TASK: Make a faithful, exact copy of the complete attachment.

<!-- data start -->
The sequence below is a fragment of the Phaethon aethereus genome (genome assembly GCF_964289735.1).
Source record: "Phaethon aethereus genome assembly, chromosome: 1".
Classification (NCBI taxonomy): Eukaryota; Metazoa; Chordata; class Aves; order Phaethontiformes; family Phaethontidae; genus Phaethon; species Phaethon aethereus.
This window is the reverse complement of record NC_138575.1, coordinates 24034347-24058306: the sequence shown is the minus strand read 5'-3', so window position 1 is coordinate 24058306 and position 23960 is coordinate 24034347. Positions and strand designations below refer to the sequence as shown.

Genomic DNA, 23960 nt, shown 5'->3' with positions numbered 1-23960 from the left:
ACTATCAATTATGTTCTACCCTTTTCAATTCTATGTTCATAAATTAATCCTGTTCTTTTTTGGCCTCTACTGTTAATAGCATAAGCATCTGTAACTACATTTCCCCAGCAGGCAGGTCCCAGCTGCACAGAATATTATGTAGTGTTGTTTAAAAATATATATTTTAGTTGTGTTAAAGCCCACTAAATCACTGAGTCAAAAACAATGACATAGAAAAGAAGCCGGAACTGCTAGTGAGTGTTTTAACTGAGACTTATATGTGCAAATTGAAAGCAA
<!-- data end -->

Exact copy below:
The sequence below is a fragment of the Phaethon aethereus genome (genome assembly GCF_964289735.1).
Source record: "Phaethon aethereus genome assembly, chromosome: 1".
Classification (NCBI taxonomy): Eukaryota; Metazoa; Chordata; class Aves; order Phaethontiformes; family Phaethontidae; genus Phaethon; species Phaethon aethereus.
This window is the reverse complement of record NC_138575.1, coordinates 24034347-24058306: the sequence shown is the minus strand read 5'-3', so window position 1 is coordinate 24058306 and position 23960 is coordinate 24034347. Positions and strand designations below refer to the sequence as shown.

Genomic DNA, 23960 nt, shown 5'->3' with positions numbered 1-23960 from the left:
ACTATCAATTATGTTCTACCCTTTTCAATTCTATGTTCATAAATTAATCCTGTTCTTTTTTGGCCTCTACTGTTAATAGCATAAGCATCTGTAACTACATTTCCCCAGCAGGCAGGTCCCAGCTGCACAGAATATTATGTAGTGTTGTTTAAAAATATATATTTTAGTTGTGTTAAAGCCCACTAAATCACTGAGTCAAAAACAATGACATAGAAAAGAAGCCGGAACTGCTAGTGAGTGTTTTAACTGAGACTTATATGTGCAAATTGAAAGCAA